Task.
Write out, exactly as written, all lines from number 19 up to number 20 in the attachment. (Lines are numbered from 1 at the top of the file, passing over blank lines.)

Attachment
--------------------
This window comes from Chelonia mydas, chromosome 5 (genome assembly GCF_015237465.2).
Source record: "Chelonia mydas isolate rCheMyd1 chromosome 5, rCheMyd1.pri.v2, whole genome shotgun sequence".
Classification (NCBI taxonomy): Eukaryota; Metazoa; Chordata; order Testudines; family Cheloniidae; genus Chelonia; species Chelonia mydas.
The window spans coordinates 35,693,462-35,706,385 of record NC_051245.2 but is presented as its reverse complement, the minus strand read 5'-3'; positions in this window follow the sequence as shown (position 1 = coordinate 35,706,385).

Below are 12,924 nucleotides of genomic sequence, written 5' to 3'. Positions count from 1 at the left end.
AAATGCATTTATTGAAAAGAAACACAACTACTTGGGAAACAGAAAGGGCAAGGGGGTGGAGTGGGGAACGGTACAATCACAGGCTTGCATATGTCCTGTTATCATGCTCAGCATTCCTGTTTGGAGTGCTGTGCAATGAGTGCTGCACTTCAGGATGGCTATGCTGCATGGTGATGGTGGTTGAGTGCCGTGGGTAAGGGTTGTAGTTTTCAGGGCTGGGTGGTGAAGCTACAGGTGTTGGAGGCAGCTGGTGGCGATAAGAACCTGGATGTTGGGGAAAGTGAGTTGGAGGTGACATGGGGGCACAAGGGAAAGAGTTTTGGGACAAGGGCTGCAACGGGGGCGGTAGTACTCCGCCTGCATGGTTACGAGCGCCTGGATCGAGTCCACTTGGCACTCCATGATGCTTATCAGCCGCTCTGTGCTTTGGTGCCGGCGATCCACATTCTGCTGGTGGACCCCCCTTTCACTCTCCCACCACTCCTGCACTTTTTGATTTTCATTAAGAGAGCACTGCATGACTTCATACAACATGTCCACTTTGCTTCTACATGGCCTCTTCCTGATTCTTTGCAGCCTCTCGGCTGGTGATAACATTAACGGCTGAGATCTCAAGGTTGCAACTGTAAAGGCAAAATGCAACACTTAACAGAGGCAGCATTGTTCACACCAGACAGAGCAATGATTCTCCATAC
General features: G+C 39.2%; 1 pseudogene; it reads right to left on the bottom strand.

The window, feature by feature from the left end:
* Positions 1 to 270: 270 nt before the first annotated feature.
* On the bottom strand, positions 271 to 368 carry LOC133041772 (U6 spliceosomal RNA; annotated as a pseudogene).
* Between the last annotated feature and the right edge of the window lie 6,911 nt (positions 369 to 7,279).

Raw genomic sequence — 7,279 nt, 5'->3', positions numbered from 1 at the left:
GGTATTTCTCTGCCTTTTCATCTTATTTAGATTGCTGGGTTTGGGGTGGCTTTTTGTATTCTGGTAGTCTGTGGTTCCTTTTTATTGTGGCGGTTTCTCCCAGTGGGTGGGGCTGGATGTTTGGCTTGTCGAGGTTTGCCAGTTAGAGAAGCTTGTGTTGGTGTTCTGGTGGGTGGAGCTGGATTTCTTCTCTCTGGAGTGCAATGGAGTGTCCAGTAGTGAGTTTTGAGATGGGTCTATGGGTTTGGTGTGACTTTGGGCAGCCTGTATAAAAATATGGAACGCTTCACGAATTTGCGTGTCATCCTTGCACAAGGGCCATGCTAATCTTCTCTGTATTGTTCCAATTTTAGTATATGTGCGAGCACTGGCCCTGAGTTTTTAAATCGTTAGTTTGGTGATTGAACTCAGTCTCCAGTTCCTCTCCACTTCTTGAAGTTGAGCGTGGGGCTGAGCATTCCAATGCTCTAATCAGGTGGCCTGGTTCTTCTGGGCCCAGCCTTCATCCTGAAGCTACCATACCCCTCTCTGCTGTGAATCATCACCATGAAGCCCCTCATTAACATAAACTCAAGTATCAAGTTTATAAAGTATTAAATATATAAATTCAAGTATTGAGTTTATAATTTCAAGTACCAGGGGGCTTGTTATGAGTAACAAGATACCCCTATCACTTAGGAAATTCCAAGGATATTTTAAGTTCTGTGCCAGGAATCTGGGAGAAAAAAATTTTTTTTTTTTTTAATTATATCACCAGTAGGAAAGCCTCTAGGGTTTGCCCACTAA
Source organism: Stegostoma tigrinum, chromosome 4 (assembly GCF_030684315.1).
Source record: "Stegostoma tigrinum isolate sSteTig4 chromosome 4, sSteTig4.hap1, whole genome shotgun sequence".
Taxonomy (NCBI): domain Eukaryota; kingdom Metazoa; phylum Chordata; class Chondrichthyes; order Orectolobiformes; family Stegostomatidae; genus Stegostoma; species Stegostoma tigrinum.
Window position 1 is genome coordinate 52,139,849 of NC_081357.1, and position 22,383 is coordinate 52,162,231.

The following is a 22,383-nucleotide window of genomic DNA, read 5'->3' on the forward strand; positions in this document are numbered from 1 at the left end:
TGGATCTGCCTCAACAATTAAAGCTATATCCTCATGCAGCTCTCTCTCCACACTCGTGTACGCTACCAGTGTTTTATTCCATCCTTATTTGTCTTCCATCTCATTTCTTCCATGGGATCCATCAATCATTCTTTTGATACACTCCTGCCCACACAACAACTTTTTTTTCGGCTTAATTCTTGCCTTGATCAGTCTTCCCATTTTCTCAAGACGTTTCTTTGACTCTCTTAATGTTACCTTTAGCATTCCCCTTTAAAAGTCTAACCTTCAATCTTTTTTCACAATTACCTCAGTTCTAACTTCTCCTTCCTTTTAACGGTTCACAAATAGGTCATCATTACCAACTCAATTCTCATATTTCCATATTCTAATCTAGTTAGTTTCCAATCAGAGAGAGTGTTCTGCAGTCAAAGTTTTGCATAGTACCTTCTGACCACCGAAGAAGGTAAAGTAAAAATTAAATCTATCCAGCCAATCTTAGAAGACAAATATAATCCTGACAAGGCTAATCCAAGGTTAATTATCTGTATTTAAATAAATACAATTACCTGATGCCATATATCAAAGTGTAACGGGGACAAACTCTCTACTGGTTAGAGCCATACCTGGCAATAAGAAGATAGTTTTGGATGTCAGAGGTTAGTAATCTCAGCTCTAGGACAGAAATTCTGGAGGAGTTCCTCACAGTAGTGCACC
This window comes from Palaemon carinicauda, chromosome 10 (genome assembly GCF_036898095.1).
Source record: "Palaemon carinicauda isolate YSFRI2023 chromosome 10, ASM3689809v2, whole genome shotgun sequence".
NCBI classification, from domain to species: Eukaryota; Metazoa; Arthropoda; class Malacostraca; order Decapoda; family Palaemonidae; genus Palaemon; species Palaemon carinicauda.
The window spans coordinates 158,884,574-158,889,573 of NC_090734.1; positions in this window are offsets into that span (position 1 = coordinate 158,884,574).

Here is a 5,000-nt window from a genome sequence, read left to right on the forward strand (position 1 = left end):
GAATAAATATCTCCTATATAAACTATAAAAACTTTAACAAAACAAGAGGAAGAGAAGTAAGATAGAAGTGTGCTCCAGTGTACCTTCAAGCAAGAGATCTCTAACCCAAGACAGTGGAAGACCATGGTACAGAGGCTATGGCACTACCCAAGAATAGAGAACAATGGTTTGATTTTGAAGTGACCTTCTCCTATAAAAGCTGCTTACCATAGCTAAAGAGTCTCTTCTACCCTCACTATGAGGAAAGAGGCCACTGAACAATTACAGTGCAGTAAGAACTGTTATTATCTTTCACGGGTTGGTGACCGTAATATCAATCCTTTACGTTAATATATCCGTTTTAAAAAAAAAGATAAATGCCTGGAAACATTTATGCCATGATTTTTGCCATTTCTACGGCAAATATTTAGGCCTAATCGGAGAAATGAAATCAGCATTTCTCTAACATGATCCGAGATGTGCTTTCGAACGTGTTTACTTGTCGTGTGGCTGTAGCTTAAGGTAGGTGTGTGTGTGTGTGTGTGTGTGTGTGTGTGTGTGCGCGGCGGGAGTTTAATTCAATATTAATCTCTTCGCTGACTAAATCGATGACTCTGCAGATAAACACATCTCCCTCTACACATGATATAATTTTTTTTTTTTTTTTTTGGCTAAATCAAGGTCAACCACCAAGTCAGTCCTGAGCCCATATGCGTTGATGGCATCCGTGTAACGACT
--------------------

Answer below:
TGGATCTGCCTCAACAATTAAAGCTATATCCTCATGCAGCTCTCTCTCCACACTCGTGTACGCTACCAGTGTTTTATTCCATCCTTATTTGTCTTCCATCTCATTTCTTCCATGGGATCCATCAATCATTCTTTTGATACACTCCTGCCCACACAACAACTTTTTTTTCGGCTTAATTCTTGCCTTGATCAGTCTTCCCATTTTCTCAAGACGTTTCTTTGACTCTCTTAATGTTACCTTTAGCATTCCCCTTTAAAAGTCTAACCTTCAATCTTTTTTCACAATTACCTCAGTTCTAACTTCTCCTTCCTTTTAACGGTTCACAAATAGGTCATCATTACCAACTCAATTCTCATATTTCCATATTCTAATCTAGTTAGTTTCCAATCAGAGAGAGTGTTCTGCAGTCAAAGTTTTGCATAGTACCTTCTGACCACCGAAGAAGGTAAAGTAAAAATTAAATCTATCCAGCCAATCTTAGAAGACAAATATAATCCTGACAAGGCTAATCCAAGGTTAATTATCTGTATTTAAATAAATACAATTACCTGATGCCATATATCAAAGTGTAACGGGGACAAACTCTCTACTGGTTAGAGCCATACCTGGCAATAAGAAGATAGTTTTGGATGTCAGAGGTTAGTAATCTCAGCTCTAGGACAGAAATTCTGGAGGAGTTCCTCACAGTAGTGCACC
This window comes from Palaemon carinicauda, chromosome 10 (genome assembly GCF_036898095.1).